When the Acura TSX debuted in 2004 as the smallest sedan in the Acura lineup, it was well-received by the press and populace alike, drawing favorable comparisons to the benchmark BMW 3-series, among others. Here at CNET Car Tech, our first look at the TSX came with the 2005 model, which we generally liked despite its lack of Bluetooth integration and MP3 disc support.
The next two model years saw our ratings initially improve, as Acura made Bluetooth standard in 2006, but wane slightly in 2007 when MP3 playback was still unavailable and the TSX's once-impressive tech roster had become more run-of-the-mill. With the 2008 Acura TSX, in its fourth model year, very little has changed, and the competition has continued to catch up.
Still striking us as rather too understated in terms of exterior design, the TSX is ready for a freshening. Acuras have never taken bold styling risks (even with the midengine NSX) and historically, model updates have been evolutionary, so we don't expect the next TSX to blaze a new trail. The interior is similarly bland, but to better effect: Clear round gauges, hooded readouts, and lots of steering wheel controls never go out of style.
The TSX's cabin electronics, while very well-executed, are now merely standard fare in its class. Bluetooth, MP3 playback through an aux jack, touch-screen navigation, and satellite radio are all appreciated but also offered on all serious contenders in the "near-luxury" small sedan segment.
Test the tech: Car talk
The 2008 Acura TSX's one tech offering that does still stand out from the pack is its voice recognition system, which comes as part of the navigation system. As our test car was equipped with the $2,100 navigation system, and in previous tests we focused on the points of interest database, we decided to test the tech by mastering the long list of voice commands and keeping our hands on the wheel at all times if possible (except to shift and roll down the windows).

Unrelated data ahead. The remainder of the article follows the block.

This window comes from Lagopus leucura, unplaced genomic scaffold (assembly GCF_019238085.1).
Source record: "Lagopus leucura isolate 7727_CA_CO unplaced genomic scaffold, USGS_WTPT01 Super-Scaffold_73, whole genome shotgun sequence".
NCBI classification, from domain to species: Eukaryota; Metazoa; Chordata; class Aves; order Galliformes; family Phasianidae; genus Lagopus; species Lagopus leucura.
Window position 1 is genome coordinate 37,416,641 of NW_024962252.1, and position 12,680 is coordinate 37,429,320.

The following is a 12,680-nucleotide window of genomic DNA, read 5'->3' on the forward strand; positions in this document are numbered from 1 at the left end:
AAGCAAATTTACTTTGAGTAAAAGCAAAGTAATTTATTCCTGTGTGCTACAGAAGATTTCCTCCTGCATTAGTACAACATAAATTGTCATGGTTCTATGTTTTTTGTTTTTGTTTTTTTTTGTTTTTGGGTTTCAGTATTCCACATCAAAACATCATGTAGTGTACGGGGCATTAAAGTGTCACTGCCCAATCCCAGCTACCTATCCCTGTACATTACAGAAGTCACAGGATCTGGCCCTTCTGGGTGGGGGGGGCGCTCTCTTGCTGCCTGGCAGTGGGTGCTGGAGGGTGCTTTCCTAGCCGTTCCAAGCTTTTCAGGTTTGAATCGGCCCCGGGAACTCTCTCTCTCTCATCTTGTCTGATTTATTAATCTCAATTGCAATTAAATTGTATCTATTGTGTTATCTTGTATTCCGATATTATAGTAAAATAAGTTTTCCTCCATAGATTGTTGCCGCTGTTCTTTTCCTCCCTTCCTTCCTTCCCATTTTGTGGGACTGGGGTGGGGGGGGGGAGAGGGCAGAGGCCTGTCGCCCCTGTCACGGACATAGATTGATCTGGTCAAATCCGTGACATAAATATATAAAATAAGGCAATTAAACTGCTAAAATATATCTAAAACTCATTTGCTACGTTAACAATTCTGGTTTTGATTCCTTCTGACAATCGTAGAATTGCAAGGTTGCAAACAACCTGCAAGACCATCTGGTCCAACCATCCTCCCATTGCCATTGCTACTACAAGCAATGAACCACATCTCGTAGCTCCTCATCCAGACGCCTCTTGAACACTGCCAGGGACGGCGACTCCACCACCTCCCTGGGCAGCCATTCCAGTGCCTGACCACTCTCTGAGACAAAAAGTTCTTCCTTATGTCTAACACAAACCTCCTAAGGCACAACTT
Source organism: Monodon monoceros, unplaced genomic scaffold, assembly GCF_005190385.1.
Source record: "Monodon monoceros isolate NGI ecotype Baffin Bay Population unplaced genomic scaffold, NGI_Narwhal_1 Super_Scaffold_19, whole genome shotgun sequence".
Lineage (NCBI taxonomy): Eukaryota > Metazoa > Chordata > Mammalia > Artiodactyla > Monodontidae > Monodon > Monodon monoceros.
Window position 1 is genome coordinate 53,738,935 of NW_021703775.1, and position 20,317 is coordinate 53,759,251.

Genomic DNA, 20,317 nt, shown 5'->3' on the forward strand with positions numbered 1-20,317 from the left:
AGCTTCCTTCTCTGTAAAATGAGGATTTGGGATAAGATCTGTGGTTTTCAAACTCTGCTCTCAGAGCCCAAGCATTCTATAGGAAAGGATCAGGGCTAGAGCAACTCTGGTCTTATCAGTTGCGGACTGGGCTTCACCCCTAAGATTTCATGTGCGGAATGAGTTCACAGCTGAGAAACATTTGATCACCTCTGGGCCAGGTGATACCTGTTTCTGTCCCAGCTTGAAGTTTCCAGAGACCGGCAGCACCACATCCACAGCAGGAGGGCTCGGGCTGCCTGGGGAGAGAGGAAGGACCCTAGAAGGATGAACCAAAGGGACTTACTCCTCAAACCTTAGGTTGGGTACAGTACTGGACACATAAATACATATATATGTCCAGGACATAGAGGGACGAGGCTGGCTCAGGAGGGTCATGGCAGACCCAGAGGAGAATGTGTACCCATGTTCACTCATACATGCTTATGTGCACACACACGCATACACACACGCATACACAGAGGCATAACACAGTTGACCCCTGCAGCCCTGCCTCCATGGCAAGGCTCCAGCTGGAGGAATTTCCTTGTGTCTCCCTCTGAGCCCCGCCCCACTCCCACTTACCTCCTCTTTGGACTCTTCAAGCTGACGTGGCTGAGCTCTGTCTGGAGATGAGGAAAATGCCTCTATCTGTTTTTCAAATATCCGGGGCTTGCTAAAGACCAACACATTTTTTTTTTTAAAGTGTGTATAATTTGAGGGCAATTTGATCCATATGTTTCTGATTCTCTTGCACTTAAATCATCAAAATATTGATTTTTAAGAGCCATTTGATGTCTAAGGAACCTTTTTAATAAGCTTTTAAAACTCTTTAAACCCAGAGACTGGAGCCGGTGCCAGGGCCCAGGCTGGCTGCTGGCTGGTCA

According to Acura's press materials, the navigation system understands 653 voice commands, no small undertaking to learn. But the vast majority of these are "add-on" commands that extend a much smaller set of main action words. Once this latter list is in the driver's arsenal, controlling the main interior functions of the TSX is pretty intuitive and responds to a few natural-language questions ("How far to the destination?") as well as its more restrictive set of specific commands ("driver temperature 72 degrees").
We had to RTFM to get the most out of the voice recognition system.
After a couple days of really making the effort to learn the system, we began to enjoy the feeling of ordering the car around rather than pressing buttons. Even the commands that take substantially longer to say than it would to reach out to the touch screen begin to make sense to use when in heavy traffic, at highway speeds, or other situations where the driver's eyes should remain on the road.
Voice control of the standard Hands-Free Link phone integration responds similarly well to spoken input, although it still frustratingly requires a separate pair of buttons from the navigation's in order to prompt the car to listen. With this system, we found that we could mitigate one of our main complaints (having to hear the available commands, then press the button before speaking each new command) by just interrupting the voice response with another press of the "talk" button. This still seems like too much waiting and button-pushing, but it's an improvement.